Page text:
• Power drill and drill bits
  • Wire cutters
  • Needle nose pliers
  • Measuring instruments, ruler or vastly preferably calipers
  • Laser cutter
  • 3D printer


  • 15 high torque servos (complete with the "+" shaped servo horns and servo center screws that should come with the kit
    Bolts and locknuts (about 48 of them), or whatever bolts fit through your servo flange holes (the side holes). At least 3/8'' long (enough for the 1/4'' plastic or Al and a locknut to fit on there)
  • 1/8” at 24” x 48” sheet of plywood (for legs/center mechanism)
  • 1/4” at 24” x 48” sheet of plywood (for body)
  • 2 bags of hot glue
  • 1/8” at 11” x 17” sheet of acrylic (for extruder)
  • 3 bags of 100ct mini zip ties
  • Small gauge wire
  • Dowels
  • 6 rubber sink washers

Required items (electronics):

  • Arduino Uno
  • Servo shield
  • Computer
  • Male headers
  • Jumper wires (or single core wire suitable for breadboards)
  • Servo extension cables

Required items (programs):

  • Rhino 5
  • Grasshopper plugin (for Rhino 5)
  • Firefly plugin (for Grasshoppper)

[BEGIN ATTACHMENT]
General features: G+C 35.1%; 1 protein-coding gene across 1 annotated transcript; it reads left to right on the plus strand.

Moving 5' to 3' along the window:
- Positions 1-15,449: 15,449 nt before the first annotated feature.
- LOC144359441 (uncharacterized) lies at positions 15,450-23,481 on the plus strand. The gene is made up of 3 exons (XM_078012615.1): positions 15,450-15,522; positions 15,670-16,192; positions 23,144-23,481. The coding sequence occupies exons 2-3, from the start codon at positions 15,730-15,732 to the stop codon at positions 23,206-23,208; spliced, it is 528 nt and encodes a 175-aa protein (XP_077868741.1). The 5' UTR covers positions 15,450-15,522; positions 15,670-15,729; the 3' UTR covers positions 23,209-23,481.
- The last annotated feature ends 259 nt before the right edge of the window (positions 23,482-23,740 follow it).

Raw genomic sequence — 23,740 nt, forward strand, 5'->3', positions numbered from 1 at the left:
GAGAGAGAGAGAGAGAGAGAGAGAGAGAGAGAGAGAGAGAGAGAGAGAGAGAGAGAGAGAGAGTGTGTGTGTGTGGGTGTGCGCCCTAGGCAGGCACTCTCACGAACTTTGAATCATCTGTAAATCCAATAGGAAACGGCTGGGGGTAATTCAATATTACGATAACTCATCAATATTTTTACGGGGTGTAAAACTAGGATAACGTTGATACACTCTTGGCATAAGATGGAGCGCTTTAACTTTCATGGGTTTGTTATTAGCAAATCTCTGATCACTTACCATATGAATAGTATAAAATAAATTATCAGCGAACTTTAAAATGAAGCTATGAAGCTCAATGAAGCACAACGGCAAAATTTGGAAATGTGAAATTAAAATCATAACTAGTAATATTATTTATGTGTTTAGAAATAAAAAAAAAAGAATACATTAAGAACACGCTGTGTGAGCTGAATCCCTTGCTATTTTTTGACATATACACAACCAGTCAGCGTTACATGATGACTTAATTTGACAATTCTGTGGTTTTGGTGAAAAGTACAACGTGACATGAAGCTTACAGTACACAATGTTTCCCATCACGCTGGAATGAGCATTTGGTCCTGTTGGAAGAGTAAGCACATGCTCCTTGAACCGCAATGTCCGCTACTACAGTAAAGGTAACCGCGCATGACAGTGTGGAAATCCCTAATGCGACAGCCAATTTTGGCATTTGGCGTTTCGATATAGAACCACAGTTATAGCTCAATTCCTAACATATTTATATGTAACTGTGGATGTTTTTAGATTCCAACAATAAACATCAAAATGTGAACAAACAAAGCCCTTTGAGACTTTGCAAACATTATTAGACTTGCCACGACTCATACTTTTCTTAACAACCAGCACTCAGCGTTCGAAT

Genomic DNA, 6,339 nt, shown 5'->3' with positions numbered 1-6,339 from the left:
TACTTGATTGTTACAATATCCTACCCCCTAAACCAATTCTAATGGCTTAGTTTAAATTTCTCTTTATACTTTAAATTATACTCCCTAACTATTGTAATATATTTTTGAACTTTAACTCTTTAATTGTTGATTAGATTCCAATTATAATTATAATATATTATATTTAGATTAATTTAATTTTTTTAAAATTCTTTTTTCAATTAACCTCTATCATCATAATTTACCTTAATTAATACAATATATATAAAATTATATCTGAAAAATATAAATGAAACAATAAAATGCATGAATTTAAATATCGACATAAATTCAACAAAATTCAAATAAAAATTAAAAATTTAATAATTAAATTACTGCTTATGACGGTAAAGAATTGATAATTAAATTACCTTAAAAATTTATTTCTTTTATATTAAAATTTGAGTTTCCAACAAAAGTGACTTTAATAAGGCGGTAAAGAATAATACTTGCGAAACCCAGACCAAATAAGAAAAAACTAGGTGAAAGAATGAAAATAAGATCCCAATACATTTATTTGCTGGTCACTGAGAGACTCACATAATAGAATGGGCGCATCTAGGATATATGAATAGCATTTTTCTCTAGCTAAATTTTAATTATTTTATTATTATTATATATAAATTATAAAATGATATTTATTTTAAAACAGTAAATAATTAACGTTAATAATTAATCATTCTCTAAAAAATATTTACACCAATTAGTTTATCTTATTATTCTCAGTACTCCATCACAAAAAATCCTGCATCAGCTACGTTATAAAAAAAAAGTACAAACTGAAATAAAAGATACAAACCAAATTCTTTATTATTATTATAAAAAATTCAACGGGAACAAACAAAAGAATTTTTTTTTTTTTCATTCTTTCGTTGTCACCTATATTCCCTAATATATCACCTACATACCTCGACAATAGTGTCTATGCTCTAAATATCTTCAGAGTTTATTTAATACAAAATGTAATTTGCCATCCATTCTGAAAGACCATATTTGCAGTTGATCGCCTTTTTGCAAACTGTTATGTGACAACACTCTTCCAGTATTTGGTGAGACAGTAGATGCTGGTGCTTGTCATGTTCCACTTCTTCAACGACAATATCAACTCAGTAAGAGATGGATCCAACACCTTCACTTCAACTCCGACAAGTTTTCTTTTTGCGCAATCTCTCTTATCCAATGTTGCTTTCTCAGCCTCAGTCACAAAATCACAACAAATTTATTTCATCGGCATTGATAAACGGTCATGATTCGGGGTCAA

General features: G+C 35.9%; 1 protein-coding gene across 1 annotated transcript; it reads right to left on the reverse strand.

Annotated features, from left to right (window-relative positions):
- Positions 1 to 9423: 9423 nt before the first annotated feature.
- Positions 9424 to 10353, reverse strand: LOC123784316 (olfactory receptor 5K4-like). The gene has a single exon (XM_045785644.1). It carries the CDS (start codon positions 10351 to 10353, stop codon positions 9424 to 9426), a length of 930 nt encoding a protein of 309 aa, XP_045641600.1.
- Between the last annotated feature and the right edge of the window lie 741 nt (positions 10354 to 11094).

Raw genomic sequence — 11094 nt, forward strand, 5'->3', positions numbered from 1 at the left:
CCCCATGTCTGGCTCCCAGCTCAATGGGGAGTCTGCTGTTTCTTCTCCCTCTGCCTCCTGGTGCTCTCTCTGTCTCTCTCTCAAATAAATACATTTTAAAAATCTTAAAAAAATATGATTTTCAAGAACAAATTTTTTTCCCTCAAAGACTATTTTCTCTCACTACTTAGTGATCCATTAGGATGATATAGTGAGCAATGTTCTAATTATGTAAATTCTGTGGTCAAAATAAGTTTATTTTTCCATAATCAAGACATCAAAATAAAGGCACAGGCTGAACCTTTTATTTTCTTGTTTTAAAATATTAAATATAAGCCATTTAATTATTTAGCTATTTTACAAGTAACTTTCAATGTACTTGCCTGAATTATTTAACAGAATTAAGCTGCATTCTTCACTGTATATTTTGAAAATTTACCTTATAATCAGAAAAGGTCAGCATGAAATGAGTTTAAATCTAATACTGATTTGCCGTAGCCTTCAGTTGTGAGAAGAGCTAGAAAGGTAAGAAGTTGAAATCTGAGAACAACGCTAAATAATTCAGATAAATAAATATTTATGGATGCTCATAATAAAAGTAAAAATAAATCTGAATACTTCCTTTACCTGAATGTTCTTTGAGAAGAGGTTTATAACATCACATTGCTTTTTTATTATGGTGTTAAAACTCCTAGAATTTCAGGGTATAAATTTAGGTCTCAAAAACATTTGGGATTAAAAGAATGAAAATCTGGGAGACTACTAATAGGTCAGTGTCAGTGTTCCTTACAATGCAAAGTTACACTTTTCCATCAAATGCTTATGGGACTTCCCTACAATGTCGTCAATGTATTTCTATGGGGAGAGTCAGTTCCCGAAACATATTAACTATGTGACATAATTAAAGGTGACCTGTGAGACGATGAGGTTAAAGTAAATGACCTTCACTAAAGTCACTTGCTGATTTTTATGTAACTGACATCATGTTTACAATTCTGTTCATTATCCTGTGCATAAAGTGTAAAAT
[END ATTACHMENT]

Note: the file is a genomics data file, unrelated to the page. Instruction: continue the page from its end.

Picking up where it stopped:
• Arduino

Step 1: Laser Cut/3D Print Parts

Laser cut all of the parts out. There is one file, the thickess of material or type is up to you. We used 1/8" plywood, but 1/16" plywood or 1/16" acrylic is fine too.

*Keep your pieces organized and labeled, this makes it much easier to work. You will need a screwdriver, screws, drill, drill bits, zip ties, tape, sharpie, and nuts/bolts.
*Print or cut out a few extra pieces, they come in handy when one breaks or if you need a stand in piece

Next, 3D print the toes and tail. We used a Type A Next Generation Series 1, printing PLA with a 10% fill (to keep them light).
<p>does this mean that it could print any size objects as it can walk, however how will the height of layers increase isn'tit limited to the robots height?</p><p>Cool looking thing on the whole!</p>
<p>so nice</p>
<p>This is incredibly inspirational. Thanks!</p>
Does it really need to walk? Wouldn't it be easier to have treads or something.
Yes, the concept is explore walking and printing at the sametime then we can print a large object by a small robot.
I guess I'm not as bright as you folks because I don't get what it will be used for. I know it must of took a lot of effort I just can't wrap my brain around what it would be used for.